This target article is concerned with the implications of the surprisingly different experimental practices in economics and in areas of psychology relevant to both economists and psychologists, such as behavioral decision making. We consider four features of experimentation in economics, namely, script enactment, repeated trials, performance-based monetary payments, and the proscription against deception, and compare them to experimental practices in psychology, primarily in the area of behavioral decision making. Whereas economists bring a precisely defined “script” to experiments for participants to (...) enact, psychologists often do not provide such a script, leaving participants to infer what choices the situation affords. By often using repeated experimental trials, economists allow participants to learn about the task and the environment; psychologists typically do not. Economists generally pay participants on the basis of clearly defined performance criteria; psychologists usually pay a flat fee or grant a fixed amount of course credit. Economists virtually never deceive participants; psychologists, especially in some areas of inquiry, often do. We argue that experimental standards in economics are regulatory in that they allow for little variation between the experimental practices of individual researchers. The experimental standards in psychology, by contrast, are comparatively laissez-faire. We believe that the wider range of experimental practices in psychology reflects a lack of procedural regularity that may contribute to the variability of empirical findings in the research fields under consideration. We conclude with a call for more research on the consequences of methodological preferences, such as the use on monetary payments, and propose a “do-it-both-ways” rule regarding the enactment of scripts, repetition of trials, and performance-based monetary payments. We also argue, on pragmatic grounds, that the default practice should be not to deceive participants. Key Words: behavioral decision making; cognitive illusions; deception; experimental design; experimental economics; experimental practices; financial incentives; learning; role playing. (shrink)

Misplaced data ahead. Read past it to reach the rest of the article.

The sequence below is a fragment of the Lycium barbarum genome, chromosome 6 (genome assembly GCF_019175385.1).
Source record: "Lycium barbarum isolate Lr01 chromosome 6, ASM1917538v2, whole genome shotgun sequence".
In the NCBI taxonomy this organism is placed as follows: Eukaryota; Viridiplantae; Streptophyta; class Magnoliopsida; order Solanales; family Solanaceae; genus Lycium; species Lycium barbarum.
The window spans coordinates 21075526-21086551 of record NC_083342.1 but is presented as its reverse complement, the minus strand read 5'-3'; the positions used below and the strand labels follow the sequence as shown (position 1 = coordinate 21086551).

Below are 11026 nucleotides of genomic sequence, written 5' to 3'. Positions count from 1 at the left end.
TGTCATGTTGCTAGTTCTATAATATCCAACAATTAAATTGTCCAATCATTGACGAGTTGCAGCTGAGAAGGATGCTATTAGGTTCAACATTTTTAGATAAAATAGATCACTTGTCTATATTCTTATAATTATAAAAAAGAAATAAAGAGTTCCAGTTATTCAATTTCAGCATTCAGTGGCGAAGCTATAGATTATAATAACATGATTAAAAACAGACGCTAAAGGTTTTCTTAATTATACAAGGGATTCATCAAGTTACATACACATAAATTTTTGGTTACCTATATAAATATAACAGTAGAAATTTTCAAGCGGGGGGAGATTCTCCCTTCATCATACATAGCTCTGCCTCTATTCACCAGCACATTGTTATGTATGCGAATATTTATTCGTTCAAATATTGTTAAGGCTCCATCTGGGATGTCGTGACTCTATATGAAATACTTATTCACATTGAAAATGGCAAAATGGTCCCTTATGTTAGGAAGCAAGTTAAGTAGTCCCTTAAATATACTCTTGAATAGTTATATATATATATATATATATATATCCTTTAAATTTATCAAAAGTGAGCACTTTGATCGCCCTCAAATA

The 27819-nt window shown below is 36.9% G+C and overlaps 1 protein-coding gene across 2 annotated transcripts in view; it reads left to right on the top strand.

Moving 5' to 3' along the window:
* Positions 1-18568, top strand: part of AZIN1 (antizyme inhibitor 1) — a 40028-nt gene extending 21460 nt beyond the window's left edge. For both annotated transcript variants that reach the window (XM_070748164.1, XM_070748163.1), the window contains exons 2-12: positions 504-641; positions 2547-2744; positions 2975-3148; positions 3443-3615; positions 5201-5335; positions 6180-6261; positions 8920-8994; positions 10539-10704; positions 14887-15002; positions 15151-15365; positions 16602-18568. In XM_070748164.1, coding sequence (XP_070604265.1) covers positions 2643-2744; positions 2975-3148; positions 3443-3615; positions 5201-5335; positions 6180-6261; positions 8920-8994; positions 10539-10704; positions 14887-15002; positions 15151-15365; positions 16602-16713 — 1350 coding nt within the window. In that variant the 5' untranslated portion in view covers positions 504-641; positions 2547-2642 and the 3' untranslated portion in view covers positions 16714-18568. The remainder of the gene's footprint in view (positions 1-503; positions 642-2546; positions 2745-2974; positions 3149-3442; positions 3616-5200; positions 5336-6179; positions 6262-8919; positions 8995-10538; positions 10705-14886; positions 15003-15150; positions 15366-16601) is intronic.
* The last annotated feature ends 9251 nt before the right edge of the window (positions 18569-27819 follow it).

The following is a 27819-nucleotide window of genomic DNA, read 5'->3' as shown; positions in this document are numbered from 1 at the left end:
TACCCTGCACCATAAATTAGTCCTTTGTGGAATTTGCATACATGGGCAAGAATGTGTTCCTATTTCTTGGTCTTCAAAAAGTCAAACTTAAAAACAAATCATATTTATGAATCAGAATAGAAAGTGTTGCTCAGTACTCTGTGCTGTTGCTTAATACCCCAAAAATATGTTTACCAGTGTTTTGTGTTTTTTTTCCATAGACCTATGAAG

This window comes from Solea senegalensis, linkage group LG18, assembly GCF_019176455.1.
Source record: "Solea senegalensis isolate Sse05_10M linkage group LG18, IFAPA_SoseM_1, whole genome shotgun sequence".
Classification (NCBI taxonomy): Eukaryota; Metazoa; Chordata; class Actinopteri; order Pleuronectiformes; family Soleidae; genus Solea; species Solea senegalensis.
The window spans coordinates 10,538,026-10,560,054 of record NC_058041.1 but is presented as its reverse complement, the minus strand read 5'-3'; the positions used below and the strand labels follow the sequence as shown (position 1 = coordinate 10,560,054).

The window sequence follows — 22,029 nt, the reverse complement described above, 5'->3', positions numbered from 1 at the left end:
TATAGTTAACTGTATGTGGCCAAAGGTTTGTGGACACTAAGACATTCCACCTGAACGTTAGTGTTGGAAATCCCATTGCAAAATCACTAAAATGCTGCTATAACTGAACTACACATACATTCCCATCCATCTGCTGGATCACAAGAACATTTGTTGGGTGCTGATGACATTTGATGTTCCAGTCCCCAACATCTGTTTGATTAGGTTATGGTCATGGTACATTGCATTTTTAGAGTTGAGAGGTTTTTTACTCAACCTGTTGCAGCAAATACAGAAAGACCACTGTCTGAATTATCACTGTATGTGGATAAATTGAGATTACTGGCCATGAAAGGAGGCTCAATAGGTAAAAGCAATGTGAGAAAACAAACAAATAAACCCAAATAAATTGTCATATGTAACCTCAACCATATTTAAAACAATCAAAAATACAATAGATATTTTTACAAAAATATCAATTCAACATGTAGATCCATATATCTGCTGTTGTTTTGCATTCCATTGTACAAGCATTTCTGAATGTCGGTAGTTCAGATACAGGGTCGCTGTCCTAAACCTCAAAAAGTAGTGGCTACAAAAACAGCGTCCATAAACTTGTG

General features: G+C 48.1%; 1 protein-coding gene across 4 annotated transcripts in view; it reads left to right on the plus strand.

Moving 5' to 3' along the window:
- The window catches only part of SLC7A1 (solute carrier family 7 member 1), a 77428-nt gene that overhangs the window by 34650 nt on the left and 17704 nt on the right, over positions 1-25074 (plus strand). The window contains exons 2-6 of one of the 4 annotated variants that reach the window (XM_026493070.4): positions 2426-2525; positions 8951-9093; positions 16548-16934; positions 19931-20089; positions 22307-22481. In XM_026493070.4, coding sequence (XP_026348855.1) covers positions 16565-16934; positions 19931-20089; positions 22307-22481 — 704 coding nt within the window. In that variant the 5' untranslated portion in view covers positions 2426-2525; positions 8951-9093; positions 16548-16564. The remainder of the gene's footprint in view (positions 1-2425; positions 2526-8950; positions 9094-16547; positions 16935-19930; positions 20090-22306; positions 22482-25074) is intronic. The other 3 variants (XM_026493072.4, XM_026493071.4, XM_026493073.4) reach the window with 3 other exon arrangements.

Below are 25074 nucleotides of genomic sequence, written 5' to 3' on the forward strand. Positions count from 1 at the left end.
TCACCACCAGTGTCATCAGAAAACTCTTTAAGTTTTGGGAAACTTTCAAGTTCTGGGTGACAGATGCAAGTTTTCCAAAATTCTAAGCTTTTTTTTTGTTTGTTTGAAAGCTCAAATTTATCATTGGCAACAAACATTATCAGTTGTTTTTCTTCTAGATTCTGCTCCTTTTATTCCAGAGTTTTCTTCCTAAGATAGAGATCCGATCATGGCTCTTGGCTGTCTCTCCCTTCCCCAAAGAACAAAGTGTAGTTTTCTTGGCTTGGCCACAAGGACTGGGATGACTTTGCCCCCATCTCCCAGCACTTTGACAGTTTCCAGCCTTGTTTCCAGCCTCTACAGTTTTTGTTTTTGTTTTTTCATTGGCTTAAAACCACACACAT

What motivates grandparents to their altruism? We review answers from evolutionary theory, sociology, and economics. Sometimes in direct conflict with each other, these accounts of grandparental investment exist side-by-side, with little or no theoretical integration. They all account for some of the data, and none account for all of it. We call for a more comprehensive theoretical framework of grandparental investment that addresses its proximate and ultimate causes, and its variability due to lineage, values, norms, institutions (e.g., inheritance laws), and (...) social welfare regimes. This framework needs to take into account that the demographic shift to low fecundity and mortality in economically developed countries has profoundly altered basic parameters of grandparental investment. We then turn to the possible impact of grandparental acts of altruism, and examine whether benefits of grandparental care in industrialized societies may manifest in terms of less tangible dimensions, such as the grandchildren's cognitive and verbal ability, mental health, and well-being. Although grandparents in industrialized societies continue to invest substantial amounts of time and money in their grandchildren, we find a paucity of studies investigating the influence that this investment has on grandchildren in low-risk family contexts. Under circumstances of duress there is converging evidence that grandparents can provide support that helps to safeguard their children and grandchildren against adverse risks. We conclude by discussing the role that grandparents could play in what has been referred to as Europe's demographic suicide. (shrink)